Dozens of asylum seekers are begging Boris Johnson to help them relocate them, saying Home Office housing in his constituency is uninhabitable.
The 18 dilapidated apartments in Uxbridge and South Ruislip have housed asylum seekers for years without any improvements – despite repeated complaints. Each apartment has five tiny bedrooms and no common space, in addition to the kitchens and bathrooms left clogged with lack of maintenance.
Some residents are victims of torture, have been trafficked and have faced other forms of persecution. A man says he was the victim of organ theft, having had a kidney stolen by an organ smuggling ring on his way to the UK. A charity that supports him said he made multiple suicide attempts.
The bedrooms are so small that there is only room for a bed and a wardrobe. Moisture and mold are rampant, as water drains from walls and ceilings. Rodents and cockroaches are also a problem. Broken appliances such as fridge-freezers and vacuum cleaners are not removed from properties, even if space is at a premium.
The apartments were provided by Clearsprings, the Home Office contractor who provides accommodation for asylum seekers in parts of the UK. When charity workers asked the company’s housing manager if the apartment reserved for an asylum seeker was kept at a decent standard, the manager replied “lol”. A screenshot of the message exchange was shared with Clearsprings but he declined to comment.
A spokesperson for the Home Office said the accommodation “clearly does not meet the high standards we expect from our contractors, who are now solving this problem.” Hillingdon City Council held an urgent inspection of all apartments on Wednesday to determine whether the accommodation meets minimum standards of “repair, safety and comfort”.
Residents say electricity was cut overnight to save money. People also complained that the hot water was shut off without warning. The landlord told The Guardian he knew nothing about these claims and was not responsible for maintaining the accommodation. Cromwood, the company that manages the properties, said: “We take the safety and well-being of residents very seriously and will always make any repairs that are brought to our attention promptly. “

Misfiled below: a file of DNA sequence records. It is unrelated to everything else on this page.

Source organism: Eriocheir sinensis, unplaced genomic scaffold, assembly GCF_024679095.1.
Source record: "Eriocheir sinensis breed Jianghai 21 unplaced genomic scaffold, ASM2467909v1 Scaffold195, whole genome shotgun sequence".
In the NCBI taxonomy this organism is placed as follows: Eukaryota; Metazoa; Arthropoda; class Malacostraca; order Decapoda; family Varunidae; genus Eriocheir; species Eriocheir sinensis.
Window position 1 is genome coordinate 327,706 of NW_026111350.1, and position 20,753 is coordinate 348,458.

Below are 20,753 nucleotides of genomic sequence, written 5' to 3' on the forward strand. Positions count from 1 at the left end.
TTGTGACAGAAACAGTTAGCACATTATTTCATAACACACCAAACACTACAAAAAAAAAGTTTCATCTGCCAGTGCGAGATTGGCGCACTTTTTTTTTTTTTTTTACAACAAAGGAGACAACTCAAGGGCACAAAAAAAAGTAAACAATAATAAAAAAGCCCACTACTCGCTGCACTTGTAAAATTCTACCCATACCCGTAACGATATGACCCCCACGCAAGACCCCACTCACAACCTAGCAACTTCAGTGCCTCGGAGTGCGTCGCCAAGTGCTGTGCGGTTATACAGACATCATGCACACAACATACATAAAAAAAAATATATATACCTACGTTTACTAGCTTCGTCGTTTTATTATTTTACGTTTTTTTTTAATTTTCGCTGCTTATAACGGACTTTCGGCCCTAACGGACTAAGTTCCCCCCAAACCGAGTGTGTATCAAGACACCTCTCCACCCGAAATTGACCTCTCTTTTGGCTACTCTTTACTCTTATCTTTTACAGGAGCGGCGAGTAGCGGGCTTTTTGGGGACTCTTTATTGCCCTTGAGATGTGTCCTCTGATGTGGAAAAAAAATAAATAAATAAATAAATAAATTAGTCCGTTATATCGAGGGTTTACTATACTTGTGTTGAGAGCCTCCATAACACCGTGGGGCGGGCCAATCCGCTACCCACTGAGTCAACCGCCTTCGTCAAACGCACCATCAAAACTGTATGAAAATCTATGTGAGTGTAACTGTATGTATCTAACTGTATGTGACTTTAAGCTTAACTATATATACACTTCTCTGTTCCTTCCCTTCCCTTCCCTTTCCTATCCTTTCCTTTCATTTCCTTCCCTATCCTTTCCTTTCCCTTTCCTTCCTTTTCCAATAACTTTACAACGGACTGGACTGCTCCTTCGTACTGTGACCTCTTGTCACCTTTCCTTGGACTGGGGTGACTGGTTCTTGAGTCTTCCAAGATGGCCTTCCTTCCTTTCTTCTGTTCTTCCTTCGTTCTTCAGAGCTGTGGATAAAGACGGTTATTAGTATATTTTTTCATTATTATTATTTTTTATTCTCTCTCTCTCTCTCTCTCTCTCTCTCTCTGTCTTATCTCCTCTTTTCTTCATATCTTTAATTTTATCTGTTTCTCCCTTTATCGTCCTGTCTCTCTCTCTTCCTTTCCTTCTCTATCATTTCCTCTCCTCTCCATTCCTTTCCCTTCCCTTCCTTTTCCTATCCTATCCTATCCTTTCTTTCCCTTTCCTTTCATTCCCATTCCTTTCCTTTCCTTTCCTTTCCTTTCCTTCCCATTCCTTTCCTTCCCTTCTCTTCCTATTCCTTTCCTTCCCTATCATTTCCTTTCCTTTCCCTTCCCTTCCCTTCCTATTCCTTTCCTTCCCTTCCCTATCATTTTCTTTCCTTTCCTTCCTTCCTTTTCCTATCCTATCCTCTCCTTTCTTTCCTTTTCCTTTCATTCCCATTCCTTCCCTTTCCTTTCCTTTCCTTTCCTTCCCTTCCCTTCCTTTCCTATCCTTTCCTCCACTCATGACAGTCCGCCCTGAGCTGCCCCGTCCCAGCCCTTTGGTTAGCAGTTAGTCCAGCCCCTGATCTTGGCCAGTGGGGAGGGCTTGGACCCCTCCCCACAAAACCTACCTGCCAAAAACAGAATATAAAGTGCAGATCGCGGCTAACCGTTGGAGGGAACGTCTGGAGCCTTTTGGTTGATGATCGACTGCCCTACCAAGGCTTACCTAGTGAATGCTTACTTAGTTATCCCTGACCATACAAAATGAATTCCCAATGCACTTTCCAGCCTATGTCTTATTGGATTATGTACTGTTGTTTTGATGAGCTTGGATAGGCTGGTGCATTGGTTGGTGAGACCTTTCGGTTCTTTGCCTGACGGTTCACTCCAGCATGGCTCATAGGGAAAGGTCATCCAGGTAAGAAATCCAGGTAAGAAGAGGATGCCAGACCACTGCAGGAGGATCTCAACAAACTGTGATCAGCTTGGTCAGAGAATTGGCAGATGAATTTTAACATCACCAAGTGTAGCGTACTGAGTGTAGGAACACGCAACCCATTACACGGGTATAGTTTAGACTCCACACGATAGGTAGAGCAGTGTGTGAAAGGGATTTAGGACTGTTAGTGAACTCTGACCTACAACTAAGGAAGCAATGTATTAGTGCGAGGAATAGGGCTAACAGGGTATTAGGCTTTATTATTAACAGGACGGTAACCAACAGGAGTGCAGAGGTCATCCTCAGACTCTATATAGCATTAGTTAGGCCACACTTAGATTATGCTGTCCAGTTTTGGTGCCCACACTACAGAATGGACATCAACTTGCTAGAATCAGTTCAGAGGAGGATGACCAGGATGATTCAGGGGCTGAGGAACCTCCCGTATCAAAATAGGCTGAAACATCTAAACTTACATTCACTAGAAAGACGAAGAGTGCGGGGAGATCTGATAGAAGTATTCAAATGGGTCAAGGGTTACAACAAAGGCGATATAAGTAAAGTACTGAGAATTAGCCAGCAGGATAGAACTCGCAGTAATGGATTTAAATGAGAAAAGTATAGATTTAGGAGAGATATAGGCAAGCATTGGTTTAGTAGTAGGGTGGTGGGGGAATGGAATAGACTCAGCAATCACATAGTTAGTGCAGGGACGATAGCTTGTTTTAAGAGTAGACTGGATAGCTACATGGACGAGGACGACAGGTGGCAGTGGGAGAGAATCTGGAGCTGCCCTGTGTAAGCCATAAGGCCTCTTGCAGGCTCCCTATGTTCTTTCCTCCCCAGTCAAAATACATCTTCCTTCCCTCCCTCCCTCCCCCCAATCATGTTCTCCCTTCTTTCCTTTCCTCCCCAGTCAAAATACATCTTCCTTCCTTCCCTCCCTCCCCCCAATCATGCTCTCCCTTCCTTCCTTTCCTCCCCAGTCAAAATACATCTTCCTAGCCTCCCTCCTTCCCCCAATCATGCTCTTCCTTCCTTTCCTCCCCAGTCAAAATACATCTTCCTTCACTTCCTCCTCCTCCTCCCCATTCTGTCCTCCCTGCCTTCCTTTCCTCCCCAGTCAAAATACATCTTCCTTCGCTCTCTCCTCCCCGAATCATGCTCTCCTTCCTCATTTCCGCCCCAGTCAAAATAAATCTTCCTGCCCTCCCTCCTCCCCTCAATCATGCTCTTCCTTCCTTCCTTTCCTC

An asylum seeker imprisoned in his home country said: “The room I have to live in is the same size as my prison cell in Iran.
A Sudanese teenager, who looks much younger than his 18 years old and spent five years traveling in extremely difficult conditions before reaching the UK, told the Guardian that a hole in his sloping roof means that water flows when it rains. “When the water comes in, I put plastic bags on my bed to keep it dry and crawl under the bed to stay dry and sleep there,” he said.
A resident has repeatedly complained to Home Office contractors and Hillingdon Council that smoke and fumes are entering the apartment from the grill extractor of a nearby restaurant. The asylum seeker claims that he then developed breathing difficulties. He eventually lodged a complaint with the local ombudsman for failing to conduct a proper investigation. The ombudsman spoke out against the council and said he was at fault for not properly investigating the matter and causing injustice to the claimant who complained.
The ombudsman’s report, released in January, called on authorities to inspect the property. The council said it carried out two unannounced inspections in September and November, but did not identify any smoke during its visit. A spokesperson said asylum seekers in the apartment were told to contact them when the problem arose so they could come and inspect afterwards.
The asylum seeker said: “I have lived here for over five years and have complained several times but nothing is being done. When I contacted Boris Johnson’s constituency office a few years ago about accommodation issues, they helped me out. But I contacted them again to ask them for help because of our poor living conditions at the start of the pandemic and I never got an answer. I asked the Prime Minister to help us get out of this place.
Boris Johnson’s constituency office has been approached for comment.
Hannah Marwood of the charity Care4Calais said: “We were horrified to see the conditions in which so many people have lived for so long. This is not the first time that we have supported people in such unacceptable housing. It is an unworthy and ultimately dangerous way to be forced to live. “
The Interior Ministry spokesperson added: “We are facing unprecedented pressures on the asylum system but, despite this, we continue to ensure that the accommodation provided is safe, comfortable and secure. “